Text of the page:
November Jobs Report Preview: Job Market’s Gradual Descent to Continue

November 30, 2022

This Friday, the Bureau of Labor Statistics (BLS) will release the November jobs report. Last month, the job market continued its gradual descent, with job gains slowing to 261,000 and the unemployment rate ticking up to 3.7 percent. Despite prominent reports of layoffs, especially in the tech sector in the last month, the labor market looks poised to continue shifting steadily into a lower gear.

Here are three trends we’ll be watching for in the November jobs report:

  • Jobs growth to gradually decline. Job gains slowed in October to 261,000 and are likely to slow further in October, falling to a rate closer to 200,000. Notably, job gains are likely to continue to exceed pre-pandemic levels. For example, job gains in 2019 averaged only 164,000 per month.
  • Unemployment rate flat. The unemployment rate rose to 3.7 percent in October in a surprise jump. The unemployment rate has oscillated in the last few months, but is likely to remain at a low level, despite month-to-month volatility. If the unemployment rate continues to rise, that would send up a red flag for recession watchers.
  • Wage growth to hold at 4.7 percent. Average hourly earnings likely grew year-over-year at the same pace in November as October. Wage growth has decelerated in recent months, so no deceleration year-over-year could still hide positive news for a Federal Reserve hoping to see inflationary pressures ease.

Measuring What’s Going on in the Tech Sector

The tech industry has experienced a wave of layoffs in the last month at major tech companies like Meta, Twitter and Amazon. While these layoffs have affected tens of thousands of workers, it’s unclear what impact we might see in BLS jobs data. 

Reports are often vague on where laid-off employees at these typically multinational companies are based. And while the labor market has cooled, laid-off workers in the tech sector who are able to find new employment before the next jobs report survey is conducted would not be counted as unemployed or off payrolls for that month. Additionally, the tech sector is ill-defined in government data. For example, an e-commerce company might be categorized in the “Retail trade” sector even if it is popularly considered a tech company. 

On top of that, the tech sector, as defined by the “Information” sector, employs a relatively small share of the American workforce. The “Information” sector accounts for just 2 percent of payroll employment as of October 2022. And even in a normal month, tens of thousands of workers are laid off in the “Information” sector, according to JOLTS data.

While tech layoffs may not appear visibly in government data, Glassdoor data does point to the deteriorating picture in the tech sector from employees’ point of view. In November, 17 percent of current full-time & part-time tech employees report that they have a negative 6-month business outlook for their employer, a 72 percent increase from the beginning of the year when it was a more placid 10 percent. This is also the highest level since 2014, beating the peak at the beginning of the pandemic.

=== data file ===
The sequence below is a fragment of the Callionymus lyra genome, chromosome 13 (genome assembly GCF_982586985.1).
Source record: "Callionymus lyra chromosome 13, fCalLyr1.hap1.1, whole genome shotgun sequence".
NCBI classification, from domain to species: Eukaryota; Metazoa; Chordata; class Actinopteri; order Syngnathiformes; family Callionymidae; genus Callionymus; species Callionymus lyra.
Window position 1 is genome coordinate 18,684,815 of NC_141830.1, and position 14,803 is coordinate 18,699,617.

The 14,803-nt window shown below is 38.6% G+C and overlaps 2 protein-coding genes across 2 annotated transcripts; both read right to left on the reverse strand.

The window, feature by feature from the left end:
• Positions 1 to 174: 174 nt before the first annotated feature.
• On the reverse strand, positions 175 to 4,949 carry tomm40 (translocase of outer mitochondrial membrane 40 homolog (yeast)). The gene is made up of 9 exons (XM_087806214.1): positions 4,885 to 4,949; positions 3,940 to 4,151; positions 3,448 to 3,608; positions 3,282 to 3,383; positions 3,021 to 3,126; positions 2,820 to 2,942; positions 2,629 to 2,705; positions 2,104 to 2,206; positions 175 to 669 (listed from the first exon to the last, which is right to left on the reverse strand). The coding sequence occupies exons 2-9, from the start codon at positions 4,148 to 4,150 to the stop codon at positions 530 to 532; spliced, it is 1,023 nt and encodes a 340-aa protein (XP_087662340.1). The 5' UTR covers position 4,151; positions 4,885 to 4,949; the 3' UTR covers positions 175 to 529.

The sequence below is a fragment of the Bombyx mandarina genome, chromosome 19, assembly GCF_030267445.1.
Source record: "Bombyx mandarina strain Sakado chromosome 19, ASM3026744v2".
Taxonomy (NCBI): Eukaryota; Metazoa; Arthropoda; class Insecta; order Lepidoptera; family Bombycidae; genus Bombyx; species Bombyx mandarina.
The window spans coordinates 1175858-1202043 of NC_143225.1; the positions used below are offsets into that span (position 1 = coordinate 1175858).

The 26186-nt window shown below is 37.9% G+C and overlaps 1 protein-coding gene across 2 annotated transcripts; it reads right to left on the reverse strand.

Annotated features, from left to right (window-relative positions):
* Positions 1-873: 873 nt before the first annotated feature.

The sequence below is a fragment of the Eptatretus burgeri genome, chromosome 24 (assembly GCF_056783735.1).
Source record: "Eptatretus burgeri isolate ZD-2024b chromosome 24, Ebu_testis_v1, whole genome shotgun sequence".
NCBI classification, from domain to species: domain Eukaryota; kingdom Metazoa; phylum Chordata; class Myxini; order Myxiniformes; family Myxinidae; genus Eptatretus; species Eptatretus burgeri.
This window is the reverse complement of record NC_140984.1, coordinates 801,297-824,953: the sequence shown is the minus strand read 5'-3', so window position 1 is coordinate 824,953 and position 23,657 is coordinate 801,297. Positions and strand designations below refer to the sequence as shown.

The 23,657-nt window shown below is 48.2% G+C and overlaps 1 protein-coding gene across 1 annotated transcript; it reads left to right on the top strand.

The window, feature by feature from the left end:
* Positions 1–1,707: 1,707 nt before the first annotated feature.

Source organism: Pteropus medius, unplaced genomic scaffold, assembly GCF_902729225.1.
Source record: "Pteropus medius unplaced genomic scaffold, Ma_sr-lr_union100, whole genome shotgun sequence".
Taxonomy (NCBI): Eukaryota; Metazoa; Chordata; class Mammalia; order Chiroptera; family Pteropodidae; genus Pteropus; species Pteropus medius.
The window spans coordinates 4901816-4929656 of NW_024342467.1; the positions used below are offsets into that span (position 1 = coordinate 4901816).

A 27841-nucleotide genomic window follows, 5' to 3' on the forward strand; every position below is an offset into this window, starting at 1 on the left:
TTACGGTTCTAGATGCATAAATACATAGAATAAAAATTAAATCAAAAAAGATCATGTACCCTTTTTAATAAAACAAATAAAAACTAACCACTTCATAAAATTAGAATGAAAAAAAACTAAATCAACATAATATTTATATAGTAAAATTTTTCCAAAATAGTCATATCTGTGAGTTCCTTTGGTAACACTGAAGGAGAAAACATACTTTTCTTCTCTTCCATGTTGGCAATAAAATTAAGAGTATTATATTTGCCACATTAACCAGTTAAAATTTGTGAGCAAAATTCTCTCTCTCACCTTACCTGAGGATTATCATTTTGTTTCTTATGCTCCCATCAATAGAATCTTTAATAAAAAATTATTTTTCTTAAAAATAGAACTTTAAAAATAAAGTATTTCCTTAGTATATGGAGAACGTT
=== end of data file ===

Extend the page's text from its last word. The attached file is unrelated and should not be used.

While 17 percent may sound low, keep in mind that these opinions are from current employees who were not laid off. Current employees are generally more optimistic about their companies’ outlook, but the weakening in the tech sector suggests that even employees who avoided being laid off are feeling increasingly pessimistic.

When looking at specific tech companies, the impact of layoffs on employees’ perceptions of business outlook has varied. Some companies like Microsoft, Salesforce and Amazon have seen little impact on employee’s views on their business outlook. By contrast, companies that rode intra-pandemic trends like Peloton Interactive have seen a sharp decline in business outlook. Similarly, companies undergoing significant strategic shifts like Meta and Twitter have seen large drops in employee confidence in business outlook.


The labor market is gradually coming in for a landing. While prominent reports of layoffs, especially in the tech sector, may be darkening the mood for employees and job seekers, employers are still adding workers to payrolls at a solid pace. With a cooler October inflation report providing reassurance that the economy is still on track for soft landing, the case for cautious optimism moving forward into 2023 depends on further deceleration in inflation while the job market expansion still has legs.


We analyzed business outlook ratings from current full-time & part-time U.S. employees on Glassdoor. Employees can rate their employers’ “6 Month Business Outlook” as “Positive”, “Neutral” or “Negative”. We calculated the share of all business outlook ratings that were “Negative”. To identify the tech sector, we rely on Glassdoor-defined industries.

To speak with Daniel Zhao about this report, please contact For the latest economics and labor market updates follow @DanielBZhao on Twitter, connect on LinkedIn, and subscribe to Glassdoor Economic Research.